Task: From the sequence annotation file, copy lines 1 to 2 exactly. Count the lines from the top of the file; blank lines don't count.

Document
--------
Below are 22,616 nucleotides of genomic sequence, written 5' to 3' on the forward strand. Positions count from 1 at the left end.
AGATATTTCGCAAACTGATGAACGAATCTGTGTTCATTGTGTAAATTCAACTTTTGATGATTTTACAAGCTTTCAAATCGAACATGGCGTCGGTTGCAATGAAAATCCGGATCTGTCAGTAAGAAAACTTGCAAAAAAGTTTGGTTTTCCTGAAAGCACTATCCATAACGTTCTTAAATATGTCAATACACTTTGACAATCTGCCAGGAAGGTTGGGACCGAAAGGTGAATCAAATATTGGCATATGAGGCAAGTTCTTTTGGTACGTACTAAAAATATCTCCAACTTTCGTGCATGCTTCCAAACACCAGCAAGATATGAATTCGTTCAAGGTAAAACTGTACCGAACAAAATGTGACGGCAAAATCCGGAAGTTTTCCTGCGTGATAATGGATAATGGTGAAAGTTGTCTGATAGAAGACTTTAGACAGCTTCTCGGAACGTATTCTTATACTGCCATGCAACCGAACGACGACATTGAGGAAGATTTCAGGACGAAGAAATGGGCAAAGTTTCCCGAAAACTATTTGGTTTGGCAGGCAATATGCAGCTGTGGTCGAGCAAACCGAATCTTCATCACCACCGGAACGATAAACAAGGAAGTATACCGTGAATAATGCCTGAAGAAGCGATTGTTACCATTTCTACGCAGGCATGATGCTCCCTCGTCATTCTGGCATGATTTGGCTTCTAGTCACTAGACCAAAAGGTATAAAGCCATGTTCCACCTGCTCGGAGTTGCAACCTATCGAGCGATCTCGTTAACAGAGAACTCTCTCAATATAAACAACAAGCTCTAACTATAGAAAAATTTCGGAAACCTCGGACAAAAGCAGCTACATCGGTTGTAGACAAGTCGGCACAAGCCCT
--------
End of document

Below are 22,616 nucleotides of genomic sequence, written 5' to 3' on the forward strand. Positions count from 1 at the left end.
AGATATTTCGCAAACTGATGAACGAATCTGTGTTCATTGTGTAAATTCAACTTTTGATGATTTTACAAGCTTTCAAATCGAACATGGCGTCGGTTGCAATGAAAATCCGGATCTGTCAGTAAGAAAACTTGCAAAAAAGTTTGGTTTTCCTGAAAGCACTATCCATAACGTTCTTAAATATGTCAATACACTTTGACAATCTGCCAGGAAGGTTGGGACCGAAAGGTGAATCAAATATTGGCATATGAGGCAAGTTCTTTTGGTACGTACTAAAAATATCTCCAACTTTCGTGCATGCTTCCAAACACCAGCAAGATATGAATTCGTTCAAGGTAAAACTGTACCGAACAAAATGTGACGGCAAAATCCGGAAGTTTTCCTGCGTGATAATGGATAATGGTGAAAGTTGTCTGATAGAAGACTTTAGACAGCTTCTCGGAACGTATTCTTATACTGCCATGCAACCGAACGACGACATTGAGGAAGATTTCAGGACGAAGAAATGGGCAAAGTTTCCCGAAAACTATTTGGTTTGGCAGGCAATATGCAGCTGTGGTCGAGCAAACCGAATCTTCATCACCACCGGAACGATAAACAAGGAAGTATACCGTGAATAATGCCTGAAGAAGCGATTGTTACCATTTCTACGCAGGCATGATGCTCCCTCGTCATTCTGGCATGATTTGGCTTCTAGTCACTAGACCAAAAGGTATAAAGCCATGTTCCACCTGCTCGGAGTTGCAACCTATCGAGCGATCTCGTTAACAGAGAACTCTCTCAATATAAACAACAAGCTCTAACTATAGAAAAATTTCGGAAACCTCGGACAAAAGCAGCTACATCGGTTGTAGACAAGTCGGCACAAGCCCT